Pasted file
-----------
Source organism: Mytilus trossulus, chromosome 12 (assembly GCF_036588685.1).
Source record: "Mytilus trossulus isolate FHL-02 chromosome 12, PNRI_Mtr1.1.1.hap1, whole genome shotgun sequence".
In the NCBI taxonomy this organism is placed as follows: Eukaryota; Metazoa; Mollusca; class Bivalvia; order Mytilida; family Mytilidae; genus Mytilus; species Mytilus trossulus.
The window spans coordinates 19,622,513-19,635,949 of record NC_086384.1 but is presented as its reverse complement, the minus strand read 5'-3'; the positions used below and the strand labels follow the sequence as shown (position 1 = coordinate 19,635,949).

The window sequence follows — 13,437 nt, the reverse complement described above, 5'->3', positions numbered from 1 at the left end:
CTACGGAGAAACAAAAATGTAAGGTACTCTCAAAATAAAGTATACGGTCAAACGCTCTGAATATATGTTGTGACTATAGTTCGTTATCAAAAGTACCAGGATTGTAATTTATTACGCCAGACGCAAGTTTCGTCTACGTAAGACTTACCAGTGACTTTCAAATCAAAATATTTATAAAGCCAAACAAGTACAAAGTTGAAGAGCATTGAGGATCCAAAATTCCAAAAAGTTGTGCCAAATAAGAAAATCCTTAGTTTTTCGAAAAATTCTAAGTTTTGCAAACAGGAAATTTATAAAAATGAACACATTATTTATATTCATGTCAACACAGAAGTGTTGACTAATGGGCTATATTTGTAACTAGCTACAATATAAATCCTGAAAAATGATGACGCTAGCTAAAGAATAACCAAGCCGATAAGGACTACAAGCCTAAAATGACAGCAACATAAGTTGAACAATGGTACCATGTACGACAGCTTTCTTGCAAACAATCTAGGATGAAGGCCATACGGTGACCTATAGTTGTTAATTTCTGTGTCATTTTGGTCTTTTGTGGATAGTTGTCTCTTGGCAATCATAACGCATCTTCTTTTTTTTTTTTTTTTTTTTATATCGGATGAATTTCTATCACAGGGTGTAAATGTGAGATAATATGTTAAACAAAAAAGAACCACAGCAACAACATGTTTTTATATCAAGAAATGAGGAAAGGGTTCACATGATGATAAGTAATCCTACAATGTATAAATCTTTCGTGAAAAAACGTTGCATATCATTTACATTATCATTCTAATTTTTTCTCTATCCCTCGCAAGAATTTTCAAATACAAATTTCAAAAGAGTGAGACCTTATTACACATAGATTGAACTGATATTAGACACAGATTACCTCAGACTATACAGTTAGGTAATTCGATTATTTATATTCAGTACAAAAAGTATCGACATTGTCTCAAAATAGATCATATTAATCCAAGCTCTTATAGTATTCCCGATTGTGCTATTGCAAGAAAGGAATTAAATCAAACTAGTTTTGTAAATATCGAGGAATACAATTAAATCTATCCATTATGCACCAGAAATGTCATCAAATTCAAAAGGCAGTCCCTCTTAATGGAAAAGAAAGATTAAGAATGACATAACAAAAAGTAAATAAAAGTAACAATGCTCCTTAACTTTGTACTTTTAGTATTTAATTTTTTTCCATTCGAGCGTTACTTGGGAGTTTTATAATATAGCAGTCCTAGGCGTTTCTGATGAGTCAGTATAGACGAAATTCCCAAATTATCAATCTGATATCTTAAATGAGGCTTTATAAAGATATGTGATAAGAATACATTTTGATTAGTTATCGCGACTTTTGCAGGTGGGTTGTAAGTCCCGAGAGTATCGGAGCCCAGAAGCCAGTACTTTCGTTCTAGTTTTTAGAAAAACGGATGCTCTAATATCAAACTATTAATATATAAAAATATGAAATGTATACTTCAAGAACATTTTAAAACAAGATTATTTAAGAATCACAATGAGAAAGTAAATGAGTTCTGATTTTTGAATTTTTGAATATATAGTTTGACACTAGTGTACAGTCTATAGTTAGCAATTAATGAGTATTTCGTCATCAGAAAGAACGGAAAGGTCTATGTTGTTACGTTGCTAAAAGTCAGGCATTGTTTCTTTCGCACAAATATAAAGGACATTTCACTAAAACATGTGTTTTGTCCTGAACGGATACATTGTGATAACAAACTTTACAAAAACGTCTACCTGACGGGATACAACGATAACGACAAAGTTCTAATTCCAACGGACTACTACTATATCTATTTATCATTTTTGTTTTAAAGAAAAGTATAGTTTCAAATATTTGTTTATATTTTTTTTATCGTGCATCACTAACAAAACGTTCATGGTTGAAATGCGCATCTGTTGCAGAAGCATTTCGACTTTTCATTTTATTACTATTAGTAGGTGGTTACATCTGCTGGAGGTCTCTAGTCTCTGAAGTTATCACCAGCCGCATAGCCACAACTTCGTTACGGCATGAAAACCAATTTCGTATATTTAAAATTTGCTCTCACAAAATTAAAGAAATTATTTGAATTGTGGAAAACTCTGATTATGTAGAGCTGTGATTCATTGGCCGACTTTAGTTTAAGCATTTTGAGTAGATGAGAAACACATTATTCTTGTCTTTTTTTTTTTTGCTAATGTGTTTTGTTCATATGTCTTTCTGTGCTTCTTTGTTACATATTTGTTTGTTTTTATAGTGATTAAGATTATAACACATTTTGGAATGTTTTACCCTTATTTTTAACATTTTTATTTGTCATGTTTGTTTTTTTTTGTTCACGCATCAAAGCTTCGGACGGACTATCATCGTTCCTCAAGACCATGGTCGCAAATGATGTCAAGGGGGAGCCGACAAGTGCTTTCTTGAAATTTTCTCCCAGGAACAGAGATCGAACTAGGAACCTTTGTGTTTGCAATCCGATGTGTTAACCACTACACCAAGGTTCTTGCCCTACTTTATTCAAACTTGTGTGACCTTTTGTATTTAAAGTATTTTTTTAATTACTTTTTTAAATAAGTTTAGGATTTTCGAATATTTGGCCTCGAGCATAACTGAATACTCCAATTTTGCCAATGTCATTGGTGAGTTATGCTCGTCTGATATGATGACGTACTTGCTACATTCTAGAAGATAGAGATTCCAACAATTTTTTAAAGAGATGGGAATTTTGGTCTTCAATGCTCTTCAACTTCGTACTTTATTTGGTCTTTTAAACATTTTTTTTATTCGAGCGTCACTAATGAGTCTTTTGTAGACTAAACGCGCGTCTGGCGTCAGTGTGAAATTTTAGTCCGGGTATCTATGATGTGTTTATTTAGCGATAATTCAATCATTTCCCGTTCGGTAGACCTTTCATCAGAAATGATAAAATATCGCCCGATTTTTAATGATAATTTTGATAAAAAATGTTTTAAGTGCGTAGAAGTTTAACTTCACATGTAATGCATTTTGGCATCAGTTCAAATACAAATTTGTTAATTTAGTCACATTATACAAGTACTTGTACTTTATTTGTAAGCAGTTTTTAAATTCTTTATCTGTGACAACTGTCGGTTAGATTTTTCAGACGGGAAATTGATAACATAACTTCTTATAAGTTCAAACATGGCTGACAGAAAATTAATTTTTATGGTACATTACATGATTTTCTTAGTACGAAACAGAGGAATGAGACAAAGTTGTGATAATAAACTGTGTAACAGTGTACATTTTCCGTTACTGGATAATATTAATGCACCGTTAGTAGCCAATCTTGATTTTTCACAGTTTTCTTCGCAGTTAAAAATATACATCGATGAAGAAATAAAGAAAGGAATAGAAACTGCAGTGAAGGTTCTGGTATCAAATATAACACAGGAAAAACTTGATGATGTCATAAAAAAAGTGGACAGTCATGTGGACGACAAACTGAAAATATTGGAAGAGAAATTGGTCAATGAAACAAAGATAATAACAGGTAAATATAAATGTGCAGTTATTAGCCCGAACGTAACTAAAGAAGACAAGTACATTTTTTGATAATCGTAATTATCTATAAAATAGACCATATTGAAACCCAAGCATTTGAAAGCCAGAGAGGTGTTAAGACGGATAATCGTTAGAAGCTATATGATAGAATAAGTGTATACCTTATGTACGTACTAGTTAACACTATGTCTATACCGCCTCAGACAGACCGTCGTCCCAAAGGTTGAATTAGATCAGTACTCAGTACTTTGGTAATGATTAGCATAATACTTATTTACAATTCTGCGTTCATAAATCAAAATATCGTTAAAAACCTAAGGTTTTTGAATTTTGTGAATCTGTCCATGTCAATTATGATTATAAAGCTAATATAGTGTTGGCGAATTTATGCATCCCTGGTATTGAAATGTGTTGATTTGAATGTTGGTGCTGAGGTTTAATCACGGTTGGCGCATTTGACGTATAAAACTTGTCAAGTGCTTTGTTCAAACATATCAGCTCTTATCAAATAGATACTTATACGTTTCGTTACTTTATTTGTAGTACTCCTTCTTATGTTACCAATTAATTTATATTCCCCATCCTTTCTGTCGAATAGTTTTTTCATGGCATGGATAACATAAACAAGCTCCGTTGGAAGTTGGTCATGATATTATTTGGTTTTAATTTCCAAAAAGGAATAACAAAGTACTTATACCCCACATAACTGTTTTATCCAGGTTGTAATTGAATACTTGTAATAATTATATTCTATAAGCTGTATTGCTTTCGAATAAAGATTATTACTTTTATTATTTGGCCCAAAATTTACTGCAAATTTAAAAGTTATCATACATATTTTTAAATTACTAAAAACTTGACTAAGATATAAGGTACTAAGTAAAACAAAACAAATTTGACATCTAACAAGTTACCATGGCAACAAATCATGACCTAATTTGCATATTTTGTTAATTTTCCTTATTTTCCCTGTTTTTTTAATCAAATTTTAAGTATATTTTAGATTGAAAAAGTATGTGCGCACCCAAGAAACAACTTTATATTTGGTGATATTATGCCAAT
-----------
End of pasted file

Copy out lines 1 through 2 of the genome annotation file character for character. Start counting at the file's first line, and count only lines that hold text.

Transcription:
Source organism: Mytilus trossulus, chromosome 12 (assembly GCF_036588685.1).
Source record: "Mytilus trossulus isolate FHL-02 chromosome 12, PNRI_Mtr1.1.1.hap1, whole genome shotgun sequence".